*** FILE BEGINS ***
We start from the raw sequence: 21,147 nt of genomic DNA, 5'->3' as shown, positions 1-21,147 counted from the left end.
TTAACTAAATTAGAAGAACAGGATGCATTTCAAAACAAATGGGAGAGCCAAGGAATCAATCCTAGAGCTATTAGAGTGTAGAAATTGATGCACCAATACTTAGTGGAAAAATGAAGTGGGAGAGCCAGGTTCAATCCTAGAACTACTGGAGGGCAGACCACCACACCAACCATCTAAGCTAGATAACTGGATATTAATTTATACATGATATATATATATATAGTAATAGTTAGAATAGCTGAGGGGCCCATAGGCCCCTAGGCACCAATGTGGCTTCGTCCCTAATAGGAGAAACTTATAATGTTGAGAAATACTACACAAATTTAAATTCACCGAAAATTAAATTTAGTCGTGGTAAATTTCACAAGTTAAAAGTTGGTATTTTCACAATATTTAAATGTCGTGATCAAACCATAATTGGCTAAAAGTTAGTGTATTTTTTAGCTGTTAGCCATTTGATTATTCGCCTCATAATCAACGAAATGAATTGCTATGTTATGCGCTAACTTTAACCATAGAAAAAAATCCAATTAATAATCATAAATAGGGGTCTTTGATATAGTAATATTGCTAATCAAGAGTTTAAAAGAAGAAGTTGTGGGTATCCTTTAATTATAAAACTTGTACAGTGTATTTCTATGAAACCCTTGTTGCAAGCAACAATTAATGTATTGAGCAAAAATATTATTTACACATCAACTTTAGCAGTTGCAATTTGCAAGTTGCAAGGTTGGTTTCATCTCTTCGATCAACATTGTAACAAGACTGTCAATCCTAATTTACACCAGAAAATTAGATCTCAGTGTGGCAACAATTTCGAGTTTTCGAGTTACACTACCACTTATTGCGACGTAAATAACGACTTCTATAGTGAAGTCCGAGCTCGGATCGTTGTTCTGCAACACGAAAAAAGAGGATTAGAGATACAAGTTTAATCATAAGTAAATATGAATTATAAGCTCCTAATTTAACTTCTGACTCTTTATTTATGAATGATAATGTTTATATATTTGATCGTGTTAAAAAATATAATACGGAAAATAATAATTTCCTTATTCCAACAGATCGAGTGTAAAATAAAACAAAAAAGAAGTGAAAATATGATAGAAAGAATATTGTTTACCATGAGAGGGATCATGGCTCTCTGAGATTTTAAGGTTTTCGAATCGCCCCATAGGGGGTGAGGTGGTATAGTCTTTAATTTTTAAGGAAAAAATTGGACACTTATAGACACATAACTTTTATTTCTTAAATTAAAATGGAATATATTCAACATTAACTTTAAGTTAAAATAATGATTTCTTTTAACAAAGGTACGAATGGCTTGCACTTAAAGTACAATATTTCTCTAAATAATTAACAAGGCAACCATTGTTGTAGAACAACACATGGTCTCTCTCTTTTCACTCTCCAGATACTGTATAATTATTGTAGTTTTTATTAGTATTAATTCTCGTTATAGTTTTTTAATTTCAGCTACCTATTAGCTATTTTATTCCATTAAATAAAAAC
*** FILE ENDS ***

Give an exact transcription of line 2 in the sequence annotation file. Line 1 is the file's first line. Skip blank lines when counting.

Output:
TTAACTAAATTAGAAGAACAGGATGCATTTCAAAACAAATGGGAGAGCCAAGGAATCAATCCTAGAGCTATTAGAGTGTAGAAATTGATGCACCAATACTTAGTGGAAAAATGAAGTGGGAGAGCCAGGTTCAATCCTAGAACTACTGGAGGGCAGACCACCACACCAACCATCTAAGCTAGATAACTGGATATTAATTTATACATGATATATATATATATAGTAATAGTTAGAATAGCTGAGGGGCCCATAGGCCCCTAGGCACCAATGTGGCTTCGTCCCTAATAGGAGAAACTTATAATGTTGAGAAATACTACACAAATTTAAATTCACCGAAAATTAAATTTAGTCGTGGTAAATTTCACAAGTTAAAAGTTGGTATTTTCACAATATTTAAATGTCGTGATCAAACCATAATTGGCTAAAAGTTAGTGTATTTTTTAGCTGTTAGCCATTTGATTATTCGCCTCATAATCAACGAAATGAATTGCTATGTTATGCGCTAACTTTAACCATAGAAAAAAATCCAATTAATAATCATAAATAGGGGTCTTTGATATAGTAATATTGCTAATCAAGAGTTTAAAAGAAGAAGTTGTGGGTATCCTTTAATTATAAAACTTGTACAGTGTATTTCTATGAAACCCTTGTTGCAAGCAACAATTAATGTATTGAGCAAAAATATTATTTACACATCAACTTTAGCAGTTGCAATTTGCAAGTTGCAAGGTTGGTTTCATCTCTTCGATCAACATTGTAACAAGACTGTCAATCCTAATTTACACCAGAAAATTAGATCTCAGTGTGGCAACAATTTCGAGTTTTCGAGTTACACTACCACTTATTGCGACGTAAATAACGACTTCTATAGTGAAGTCCGAGCTCGGATCGTTGTTCTGCAACACGAAAAAAGAGGATTAGAGATACAAGTTTAATCATAAGTAAATATGAATTATAAGCTCCTAATTTAACTTCTGACTCTTTATTTATGAATGATAATGTTTATATATTTGATCGTGTTAAAAAATATAATACGGAAAATAATAATTTCCTTATTCCAACAGATCGAGTGTAAAATAAAACAAAAAAGAAGTGAAAATATGATAGAAAGAATATTGTTTACCATGAGAGGGATCATGGCTCTCTGAGATTTTAAGGTTTTCGAATCGCCCCATAGGGGGTGAGGTGGTATAGTCTTTAATTTTTAAGGAAAAAATTGGACACTTATAGACACATAACTTTTATTTCTTAAATTAAAATGGAATATATTCAACATTAACTTTAAGTTAAAATAATGATTTCTTTTAACAAAGGTACGAATGGCTTGCACTTAAAGTACAATATTTCTCTAAATAATTAACAAGGCAACCATTGTTGTAGAACAACACATGGTCTCTCTCTTTTCACTCTCCAGATACTGTATAATTATTGTAGTTTTTATTAGTATTAATTCTCGTTATAGTTTTTTAATTTCAGCTACCTATTAGCTATTTTATTCCATTAAATAAAAAC